A new campaign has been launched this week to encourage young drivers not to text and drive.
On Monday, pupils from the Belfast Model School for Girls took part in one of the first workshops to raise awareness of the dangers of texting while driving, as well addressing the legal implications and the human costs associated with the illegal practice.
The workshops were the brainchild of insurance firm Allstate Northern Ireland and supported by the DoE Road Safety and the PSNI.
Ronnie Tosh, manager of the DoE road safety education office, explained: “Educating the public and influencing attitudes and behaviours towards road safety is vital and the first step towards achieving this is to instill good road user attitudes and behaviours in young people.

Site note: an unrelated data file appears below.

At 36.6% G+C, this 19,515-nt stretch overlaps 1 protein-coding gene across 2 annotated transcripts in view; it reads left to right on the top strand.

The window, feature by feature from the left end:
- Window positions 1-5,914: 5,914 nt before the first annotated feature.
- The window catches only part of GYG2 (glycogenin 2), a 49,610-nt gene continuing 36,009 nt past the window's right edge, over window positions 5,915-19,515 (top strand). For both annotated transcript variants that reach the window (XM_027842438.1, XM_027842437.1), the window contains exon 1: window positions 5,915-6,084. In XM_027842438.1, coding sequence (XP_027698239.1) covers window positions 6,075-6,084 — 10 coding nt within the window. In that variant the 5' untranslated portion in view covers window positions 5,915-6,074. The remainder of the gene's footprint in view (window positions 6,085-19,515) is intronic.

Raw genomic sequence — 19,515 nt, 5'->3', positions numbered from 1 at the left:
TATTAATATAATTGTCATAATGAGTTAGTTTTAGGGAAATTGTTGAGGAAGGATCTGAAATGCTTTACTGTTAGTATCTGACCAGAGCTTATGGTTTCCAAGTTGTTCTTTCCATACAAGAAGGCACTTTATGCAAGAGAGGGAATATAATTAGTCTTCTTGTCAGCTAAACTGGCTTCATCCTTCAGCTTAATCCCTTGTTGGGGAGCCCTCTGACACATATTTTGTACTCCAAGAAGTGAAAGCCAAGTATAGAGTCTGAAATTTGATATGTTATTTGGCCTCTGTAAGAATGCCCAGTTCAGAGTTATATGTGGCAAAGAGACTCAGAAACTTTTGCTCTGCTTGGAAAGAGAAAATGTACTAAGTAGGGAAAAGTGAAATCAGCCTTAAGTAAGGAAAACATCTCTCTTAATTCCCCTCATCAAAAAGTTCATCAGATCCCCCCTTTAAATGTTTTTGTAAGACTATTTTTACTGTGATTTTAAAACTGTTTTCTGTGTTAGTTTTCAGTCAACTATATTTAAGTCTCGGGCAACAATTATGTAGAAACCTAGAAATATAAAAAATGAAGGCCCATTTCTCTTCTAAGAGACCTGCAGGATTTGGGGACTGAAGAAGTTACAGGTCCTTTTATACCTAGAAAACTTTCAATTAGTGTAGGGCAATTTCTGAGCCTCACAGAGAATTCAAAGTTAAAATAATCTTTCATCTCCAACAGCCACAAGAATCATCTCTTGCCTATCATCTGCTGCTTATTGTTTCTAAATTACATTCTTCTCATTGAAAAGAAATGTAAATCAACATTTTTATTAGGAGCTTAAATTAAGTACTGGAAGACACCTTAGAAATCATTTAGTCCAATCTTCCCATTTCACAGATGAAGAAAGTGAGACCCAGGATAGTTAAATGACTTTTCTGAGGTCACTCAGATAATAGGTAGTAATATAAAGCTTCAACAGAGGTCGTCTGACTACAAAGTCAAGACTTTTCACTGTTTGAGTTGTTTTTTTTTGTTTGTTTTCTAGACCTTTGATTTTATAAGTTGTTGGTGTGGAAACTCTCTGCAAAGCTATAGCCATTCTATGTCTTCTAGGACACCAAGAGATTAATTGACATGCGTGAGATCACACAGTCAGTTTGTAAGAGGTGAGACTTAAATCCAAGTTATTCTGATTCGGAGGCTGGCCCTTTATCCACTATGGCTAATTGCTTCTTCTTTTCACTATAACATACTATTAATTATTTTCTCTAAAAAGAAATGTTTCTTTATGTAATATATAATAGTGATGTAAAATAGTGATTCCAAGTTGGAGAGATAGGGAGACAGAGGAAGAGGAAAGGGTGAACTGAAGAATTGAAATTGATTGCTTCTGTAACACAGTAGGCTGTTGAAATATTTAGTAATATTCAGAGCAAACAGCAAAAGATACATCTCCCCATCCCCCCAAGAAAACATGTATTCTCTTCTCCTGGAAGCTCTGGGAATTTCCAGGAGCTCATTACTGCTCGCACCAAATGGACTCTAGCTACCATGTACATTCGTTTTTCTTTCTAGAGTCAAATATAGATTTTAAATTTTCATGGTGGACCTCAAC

“What is learnt and put into practice at an early age forms the basis of adult behaviour. Through working in partnership with organisations such as Allstate, initiatives like this will contribute to a reduction in the number of people killed or seriously injured on our roads each year.”
Head of road policing, superintendent Muir Clark, said: “Using a mobile phone while driving is not just an offence, it can lead to a lapse of concentration that can and has resulted in people being killed in crashes on roads in Northern Ireland this year. Drivers must exercise proper control of their vehicle at all times. Never use a handheld mobile phone when driving. Using hands free equipment is also likely to distract your attention from the road. It is far safer not to use any telephone while you are driving. No phone call is worth losing your own or some innocent person’s life. If it’s a vitally important call, find a safe place to stop first.
“We welcome the fact that fewer people are being detected for the offence, and would remind drivers not to use mobile phones when driving, to always wear their seatbelt, drive within the speed limit and to never, ever, drive after drinking or taking drugs.”